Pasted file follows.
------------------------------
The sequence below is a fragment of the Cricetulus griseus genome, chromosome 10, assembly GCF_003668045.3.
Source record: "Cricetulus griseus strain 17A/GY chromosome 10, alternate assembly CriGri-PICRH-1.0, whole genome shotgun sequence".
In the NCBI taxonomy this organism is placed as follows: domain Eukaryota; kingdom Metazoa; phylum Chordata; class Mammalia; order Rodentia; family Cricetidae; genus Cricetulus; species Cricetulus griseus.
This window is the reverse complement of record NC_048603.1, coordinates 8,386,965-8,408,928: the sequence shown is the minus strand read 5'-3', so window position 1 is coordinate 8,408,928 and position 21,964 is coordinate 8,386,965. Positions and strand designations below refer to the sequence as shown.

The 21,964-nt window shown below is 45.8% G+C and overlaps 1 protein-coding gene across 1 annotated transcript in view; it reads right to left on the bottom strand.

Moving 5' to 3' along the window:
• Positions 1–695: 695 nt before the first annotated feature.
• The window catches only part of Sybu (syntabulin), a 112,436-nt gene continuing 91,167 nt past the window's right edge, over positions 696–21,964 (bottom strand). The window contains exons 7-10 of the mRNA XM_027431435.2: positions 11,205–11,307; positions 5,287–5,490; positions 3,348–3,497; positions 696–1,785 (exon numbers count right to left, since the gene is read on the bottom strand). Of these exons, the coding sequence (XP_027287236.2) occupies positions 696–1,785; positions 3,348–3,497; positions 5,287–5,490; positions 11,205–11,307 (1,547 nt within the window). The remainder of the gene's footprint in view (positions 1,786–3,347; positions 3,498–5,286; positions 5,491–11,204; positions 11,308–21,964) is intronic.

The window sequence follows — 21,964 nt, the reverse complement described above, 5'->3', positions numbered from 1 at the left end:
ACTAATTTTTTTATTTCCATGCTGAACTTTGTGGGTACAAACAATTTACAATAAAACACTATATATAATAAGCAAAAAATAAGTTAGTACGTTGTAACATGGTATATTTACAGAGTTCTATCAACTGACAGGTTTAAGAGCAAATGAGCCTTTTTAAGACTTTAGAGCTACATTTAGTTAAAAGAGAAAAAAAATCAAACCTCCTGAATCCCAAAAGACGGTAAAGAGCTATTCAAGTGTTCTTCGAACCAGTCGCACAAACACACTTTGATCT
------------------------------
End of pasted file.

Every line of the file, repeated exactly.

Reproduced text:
The sequence below is a fragment of the Cricetulus griseus genome, chromosome 10, assembly GCF_003668045.3.
Source record: "Cricetulus griseus strain 17A/GY chromosome 10, alternate assembly CriGri-PICRH-1.0, whole genome shotgun sequence".
In the NCBI taxonomy this organism is placed as follows: domain Eukaryota; kingdom Metazoa; phylum Chordata; class Mammalia; order Rodentia; family Cricetidae; genus Cricetulus; species Cricetulus griseus.
This window is the reverse complement of record NC_048603.1, coordinates 8,386,965-8,408,928: the sequence shown is the minus strand read 5'-3', so window position 1 is coordinate 8,408,928 and position 21,964 is coordinate 8,386,965. Positions and strand designations below refer to the sequence as shown.

The 21,964-nt window shown below is 45.8% G+C and overlaps 1 protein-coding gene across 1 annotated transcript in view; it reads right to left on the bottom strand.

Moving 5' to 3' along the window:
• Positions 1–695: 695 nt before the first annotated feature.
• The window catches only part of Sybu (syntabulin), a 112,436-nt gene continuing 91,167 nt past the window's right edge, over positions 696–21,964 (bottom strand). The window contains exons 7-10 of the mRNA XM_027431435.2: positions 11,205–11,307; positions 5,287–5,490; positions 3,348–3,497; positions 696–1,785 (exon numbers count right to left, since the gene is read on the bottom strand). Of these exons, the coding sequence (XP_027287236.2) occupies positions 696–1,785; positions 3,348–3,497; positions 5,287–5,490; positions 11,205–11,307 (1,547 nt within the window). The remainder of the gene's footprint in view (positions 1,786–3,347; positions 3,498–5,286; positions 5,491–11,204; positions 11,308–21,964) is intronic.

The window sequence follows — 21,964 nt, the reverse complement described above, 5'->3', positions numbered from 1 at the left end:
ACTAATTTTTTTATTTCCATGCTGAACTTTGTGGGTACAAACAATTTACAATAAAACACTATATATAATAAGCAAAAAATAAGTTAGTACGTTGTAACATGGTATATTTACAGAGTTCTATCAACTGACAGGTTTAAGAGCAAATGAGCCTTTTTAAGACTTTAGAGCTACATTTAGTTAAAAGAGAAAAAAAATCAAACCTCCTGAATCCCAAAAGACGGTAAAGAGCTATTCAAGTGTTCTTCGAACCAGTCGCACAAACACACTTTGATCT